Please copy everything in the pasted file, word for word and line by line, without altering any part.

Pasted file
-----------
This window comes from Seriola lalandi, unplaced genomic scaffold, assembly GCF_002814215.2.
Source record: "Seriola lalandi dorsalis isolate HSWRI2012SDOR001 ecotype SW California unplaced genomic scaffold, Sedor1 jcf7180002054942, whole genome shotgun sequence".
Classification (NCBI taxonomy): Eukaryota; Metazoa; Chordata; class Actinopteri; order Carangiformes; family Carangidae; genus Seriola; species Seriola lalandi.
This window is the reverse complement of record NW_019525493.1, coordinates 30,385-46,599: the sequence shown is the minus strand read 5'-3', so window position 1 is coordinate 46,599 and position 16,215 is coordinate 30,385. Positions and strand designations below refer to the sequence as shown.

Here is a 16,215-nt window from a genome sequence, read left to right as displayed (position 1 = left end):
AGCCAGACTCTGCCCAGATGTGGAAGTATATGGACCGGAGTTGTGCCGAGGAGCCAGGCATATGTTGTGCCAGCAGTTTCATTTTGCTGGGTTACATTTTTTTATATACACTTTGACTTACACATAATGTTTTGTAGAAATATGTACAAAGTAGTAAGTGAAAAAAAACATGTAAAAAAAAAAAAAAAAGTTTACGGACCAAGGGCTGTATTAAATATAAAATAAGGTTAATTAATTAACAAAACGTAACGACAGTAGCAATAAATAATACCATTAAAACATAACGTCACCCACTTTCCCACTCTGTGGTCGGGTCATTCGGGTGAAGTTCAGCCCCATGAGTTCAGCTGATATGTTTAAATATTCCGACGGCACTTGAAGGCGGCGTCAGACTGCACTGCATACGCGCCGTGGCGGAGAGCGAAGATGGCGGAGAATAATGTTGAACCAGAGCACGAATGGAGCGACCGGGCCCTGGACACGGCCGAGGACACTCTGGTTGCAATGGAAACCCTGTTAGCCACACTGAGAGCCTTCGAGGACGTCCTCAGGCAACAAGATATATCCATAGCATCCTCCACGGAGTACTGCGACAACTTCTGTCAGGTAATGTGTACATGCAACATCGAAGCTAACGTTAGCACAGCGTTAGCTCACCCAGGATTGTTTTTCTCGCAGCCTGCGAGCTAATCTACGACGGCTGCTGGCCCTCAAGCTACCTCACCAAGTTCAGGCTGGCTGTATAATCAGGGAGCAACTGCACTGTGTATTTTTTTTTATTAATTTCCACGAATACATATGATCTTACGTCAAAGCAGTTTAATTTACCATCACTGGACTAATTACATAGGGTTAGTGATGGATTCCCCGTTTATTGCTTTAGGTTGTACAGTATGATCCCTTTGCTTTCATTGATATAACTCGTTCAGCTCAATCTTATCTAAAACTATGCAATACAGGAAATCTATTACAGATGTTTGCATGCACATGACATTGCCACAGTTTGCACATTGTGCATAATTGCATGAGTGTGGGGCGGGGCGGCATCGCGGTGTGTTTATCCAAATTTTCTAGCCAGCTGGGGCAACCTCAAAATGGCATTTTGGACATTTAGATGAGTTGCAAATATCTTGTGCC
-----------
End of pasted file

This window comes from Seriola lalandi, unplaced genomic scaffold, assembly GCF_002814215.2.
Source record: "Seriola lalandi dorsalis isolate HSWRI2012SDOR001 ecotype SW California unplaced genomic scaffold, Sedor1 jcf7180002054942, whole genome shotgun sequence".
Classification (NCBI taxonomy): Eukaryota; Metazoa; Chordata; class Actinopteri; order Carangiformes; family Carangidae; genus Seriola; species Seriola lalandi.
This window is the reverse complement of record NW_019525493.1, coordinates 30,385-46,599: the sequence shown is the minus strand read 5'-3', so window position 1 is coordinate 46,599 and position 16,215 is coordinate 30,385. Positions and strand designations below refer to the sequence as shown.

Here is a 16,215-nt window from a genome sequence, read left to right as displayed (position 1 = left end):
AGCCAGACTCTGCCCAGATGTGGAAGTATATGGACCGGAGTTGTGCCGAGGAGCCAGGCATATGTTGTGCCAGCAGTTTCATTTTGCTGGGTTACATTTTTTTATATACACTTTGACTTACACATAATGTTTTGTAGAAATATGTACAAAGTAGTAAGTGAAAAAAAACATGTAAAAAAAAAAAAAAAAGTTTACGGACCAAGGGCTGTATTAAATATAAAATAAGGTTAATTAATTAACAAAACGTAACGACAGTAGCAATAAATAATACCATTAAAACATAACGTCACCCACTTTCCCACTCTGTGGTCGGGTCATTCGGGTGAAGTTCAGCCCCATGAGTTCAGCTGATATGTTTAAATATTCCGACGGCACTTGAAGGCGGCGTCAGACTGCACTGCATACGCGCCGTGGCGGAGAGCGAAGATGGCGGAGAATAATGTTGAACCAGAGCACGAATGGAGCGACCGGGCCCTGGACACGGCCGAGGACACTCTGGTTGCAATGGAAACCCTGTTAGCCACACTGAGAGCCTTCGAGGACGTCCTCAGGCAACAAGATATATCCATAGCATCCTCCACGGAGTACTGCGACAACTTCTGTCAGGTAATGTGTACATGCAACATCGAAGCTAACGTTAGCACAGCGTTAGCTCACCCAGGATTGTTTTTCTCGCAGCCTGCGAGCTAATCTACGACGGCTGCTGGCCCTCAAGCTACCTCACCAAGTTCAGGCTGGCTGTATAATCAGGGAGCAACTGCACTGTGTATTTTTTTTTATTAATTTCCACGAATACATATGATCTTACGTCAAAGCAGTTTAATTTACCATCACTGGACTAATTACATAGGGTTAGTGATGGATTCCCCGTTTATTGCTTTAGGTTGTACAGTATGATCCCTTTGCTTTCATTGATATAACTCGTTCAGCTCAATCTTATCTAAAACTATGCAATACAGGAAATCTATTACAGATGTTTGCATGCACATGACATTGCCACAGTTTGCACATTGTGCATAATTGCATGAGTGTGGGGCGGGGCGGCATCGCGGTGTGTTTATCCAAATTTTCTAGCCAGCTGGGGCAACCTCAAAATGGCATTTTGGACATTTAGATGAGTTGCAAATATCTTGTGCC